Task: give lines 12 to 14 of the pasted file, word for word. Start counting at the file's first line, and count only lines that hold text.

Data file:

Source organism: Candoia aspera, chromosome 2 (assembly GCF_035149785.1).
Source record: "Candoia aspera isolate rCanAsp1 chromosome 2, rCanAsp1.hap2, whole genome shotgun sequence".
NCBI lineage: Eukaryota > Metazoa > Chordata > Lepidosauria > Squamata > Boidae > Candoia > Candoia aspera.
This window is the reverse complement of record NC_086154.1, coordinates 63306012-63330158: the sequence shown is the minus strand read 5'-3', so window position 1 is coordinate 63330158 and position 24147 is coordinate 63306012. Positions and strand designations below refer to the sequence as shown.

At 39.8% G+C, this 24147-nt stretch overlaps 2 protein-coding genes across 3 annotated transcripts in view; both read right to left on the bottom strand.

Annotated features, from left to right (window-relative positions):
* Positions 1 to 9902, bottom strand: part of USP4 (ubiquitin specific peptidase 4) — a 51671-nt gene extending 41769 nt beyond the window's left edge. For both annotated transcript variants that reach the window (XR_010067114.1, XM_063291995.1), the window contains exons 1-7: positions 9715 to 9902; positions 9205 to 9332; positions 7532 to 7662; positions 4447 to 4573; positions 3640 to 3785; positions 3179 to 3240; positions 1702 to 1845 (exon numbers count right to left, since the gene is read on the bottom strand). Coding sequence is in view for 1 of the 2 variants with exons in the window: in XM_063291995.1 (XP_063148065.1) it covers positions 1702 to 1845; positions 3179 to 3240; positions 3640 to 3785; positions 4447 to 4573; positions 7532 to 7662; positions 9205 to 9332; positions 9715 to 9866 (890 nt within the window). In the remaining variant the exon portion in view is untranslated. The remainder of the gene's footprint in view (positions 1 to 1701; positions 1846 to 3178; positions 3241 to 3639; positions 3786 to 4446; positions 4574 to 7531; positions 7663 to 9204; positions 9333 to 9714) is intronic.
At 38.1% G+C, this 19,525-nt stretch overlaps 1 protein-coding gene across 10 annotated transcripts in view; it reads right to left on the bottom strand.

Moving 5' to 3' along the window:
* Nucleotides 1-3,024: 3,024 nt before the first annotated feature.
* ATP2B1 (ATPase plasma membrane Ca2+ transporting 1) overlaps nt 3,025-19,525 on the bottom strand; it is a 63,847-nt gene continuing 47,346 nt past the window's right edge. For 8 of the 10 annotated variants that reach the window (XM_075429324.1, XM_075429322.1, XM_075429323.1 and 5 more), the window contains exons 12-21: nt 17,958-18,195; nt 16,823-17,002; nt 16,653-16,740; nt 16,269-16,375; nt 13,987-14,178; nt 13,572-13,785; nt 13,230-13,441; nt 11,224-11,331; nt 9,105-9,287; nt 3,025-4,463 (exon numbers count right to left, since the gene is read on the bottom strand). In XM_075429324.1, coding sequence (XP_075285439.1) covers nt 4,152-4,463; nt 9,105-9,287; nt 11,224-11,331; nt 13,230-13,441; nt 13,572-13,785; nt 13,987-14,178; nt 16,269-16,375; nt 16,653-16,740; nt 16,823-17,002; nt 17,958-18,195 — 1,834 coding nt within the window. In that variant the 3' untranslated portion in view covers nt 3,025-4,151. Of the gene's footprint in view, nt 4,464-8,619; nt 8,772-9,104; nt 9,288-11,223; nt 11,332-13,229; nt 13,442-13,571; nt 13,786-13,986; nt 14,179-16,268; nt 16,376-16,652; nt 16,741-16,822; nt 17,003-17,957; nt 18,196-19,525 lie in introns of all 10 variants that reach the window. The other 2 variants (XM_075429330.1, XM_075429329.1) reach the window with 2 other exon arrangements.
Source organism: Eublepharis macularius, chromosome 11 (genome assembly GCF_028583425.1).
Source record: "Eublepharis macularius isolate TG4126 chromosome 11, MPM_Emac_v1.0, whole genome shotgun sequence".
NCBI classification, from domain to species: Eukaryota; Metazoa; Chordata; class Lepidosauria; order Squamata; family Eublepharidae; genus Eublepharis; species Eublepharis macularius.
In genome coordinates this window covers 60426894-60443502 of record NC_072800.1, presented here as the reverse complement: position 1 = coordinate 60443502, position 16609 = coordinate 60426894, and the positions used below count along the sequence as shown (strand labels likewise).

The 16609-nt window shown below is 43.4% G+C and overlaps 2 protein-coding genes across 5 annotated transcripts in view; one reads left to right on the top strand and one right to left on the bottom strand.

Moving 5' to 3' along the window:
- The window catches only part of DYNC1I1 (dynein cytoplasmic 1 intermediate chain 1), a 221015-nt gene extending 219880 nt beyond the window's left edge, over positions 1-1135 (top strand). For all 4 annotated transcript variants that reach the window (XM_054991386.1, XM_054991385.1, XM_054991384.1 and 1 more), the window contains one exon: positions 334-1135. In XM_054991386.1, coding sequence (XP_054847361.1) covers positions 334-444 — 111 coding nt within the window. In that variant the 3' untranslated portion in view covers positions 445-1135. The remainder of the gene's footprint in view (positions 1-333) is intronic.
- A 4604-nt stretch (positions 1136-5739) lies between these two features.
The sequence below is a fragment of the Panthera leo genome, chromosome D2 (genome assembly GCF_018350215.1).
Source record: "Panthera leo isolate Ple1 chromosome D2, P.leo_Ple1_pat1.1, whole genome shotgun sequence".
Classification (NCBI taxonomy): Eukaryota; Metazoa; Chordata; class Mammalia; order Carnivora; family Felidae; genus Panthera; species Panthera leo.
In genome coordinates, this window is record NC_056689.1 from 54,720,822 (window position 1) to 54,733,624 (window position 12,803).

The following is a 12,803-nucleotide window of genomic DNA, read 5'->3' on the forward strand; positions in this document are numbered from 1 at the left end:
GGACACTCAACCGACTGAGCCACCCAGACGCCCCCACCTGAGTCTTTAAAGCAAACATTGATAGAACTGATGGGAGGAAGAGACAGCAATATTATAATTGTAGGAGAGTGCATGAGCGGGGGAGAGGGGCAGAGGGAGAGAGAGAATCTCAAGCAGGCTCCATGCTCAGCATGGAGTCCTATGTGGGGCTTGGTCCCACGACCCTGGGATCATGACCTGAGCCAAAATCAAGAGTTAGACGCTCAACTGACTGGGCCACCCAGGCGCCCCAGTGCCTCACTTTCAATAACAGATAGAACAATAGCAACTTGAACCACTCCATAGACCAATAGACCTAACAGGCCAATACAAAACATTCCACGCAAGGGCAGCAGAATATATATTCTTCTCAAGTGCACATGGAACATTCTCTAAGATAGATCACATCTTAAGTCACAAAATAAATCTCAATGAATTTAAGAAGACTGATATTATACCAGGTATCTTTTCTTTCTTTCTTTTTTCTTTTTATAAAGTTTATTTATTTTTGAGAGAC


Source organism: Eublepharis macularius, chromosome 11 (genome assembly GCF_028583425.1).
Source record: "Eublepharis macularius isolate TG4126 chromosome 11, MPM_Emac_v1.0, whole genome shotgun sequence".
NCBI classification, from domain to species: Eukaryota; Metazoa; Chordata; class Lepidosauria; order Squamata; family Eublepharidae; genus Eublepharis; species Eublepharis macularius.